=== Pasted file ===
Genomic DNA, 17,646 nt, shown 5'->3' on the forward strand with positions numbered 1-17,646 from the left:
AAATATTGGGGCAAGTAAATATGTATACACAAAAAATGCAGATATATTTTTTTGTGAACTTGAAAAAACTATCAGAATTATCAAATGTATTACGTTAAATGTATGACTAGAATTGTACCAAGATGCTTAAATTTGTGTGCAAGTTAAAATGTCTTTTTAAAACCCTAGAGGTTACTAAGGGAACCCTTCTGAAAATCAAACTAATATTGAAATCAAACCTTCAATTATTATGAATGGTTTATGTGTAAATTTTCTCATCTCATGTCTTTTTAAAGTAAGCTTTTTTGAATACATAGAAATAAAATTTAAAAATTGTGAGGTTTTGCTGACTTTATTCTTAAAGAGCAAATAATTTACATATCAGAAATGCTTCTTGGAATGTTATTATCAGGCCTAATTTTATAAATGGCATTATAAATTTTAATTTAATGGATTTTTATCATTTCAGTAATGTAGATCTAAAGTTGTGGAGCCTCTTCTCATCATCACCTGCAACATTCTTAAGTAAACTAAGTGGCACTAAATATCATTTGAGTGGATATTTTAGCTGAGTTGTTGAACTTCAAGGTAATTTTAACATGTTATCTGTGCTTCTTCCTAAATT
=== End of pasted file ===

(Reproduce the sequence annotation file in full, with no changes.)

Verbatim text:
Genomic DNA, 17,646 nt, shown 5'->3' on the forward strand with positions numbered 1-17,646 from the left:
AAATATTGGGGCAAGTAAATATGTATACACAAAAAATGCAGATATATTTTTTTGTGAACTTGAAAAAACTATCAGAATTATCAAATGTATTACGTTAAATGTATGACTAGAATTGTACCAAGATGCTTAAATTTGTGTGCAAGTTAAAATGTCTTTTTAAAACCCTAGAGGTTACTAAGGGAACCCTTCTGAAAATCAAACTAATATTGAAATCAAACCTTCAATTATTATGAATGGTTTATGTGTAAATTTTCTCATCTCATGTCTTTTTAAAGTAAGCTTTTTTGAATACATAGAAATAAAATTTAAAAATTGTGAGGTTTTGCTGACTTTATTCTTAAAGAGCAAATAATTTACATATCAGAAATGCTTCTTGGAATGTTATTATCAGGCCTAATTTTATAAATGGCATTATAAATTTTAATTTAATGGATTTTTATCATTTCAGTAATGTAGATCTAAAGTTGTGGAGCCTCTTCTCATCATCACCTGCAACATTCTTAAGTAAACTAAGTGGCACTAAATATCATTTGAGTGGATATTTTAGCTGAGTTGTTGAACTTCAAGGTAATTTTAACATGTTATCTGTGCTTCTTCCTAAATT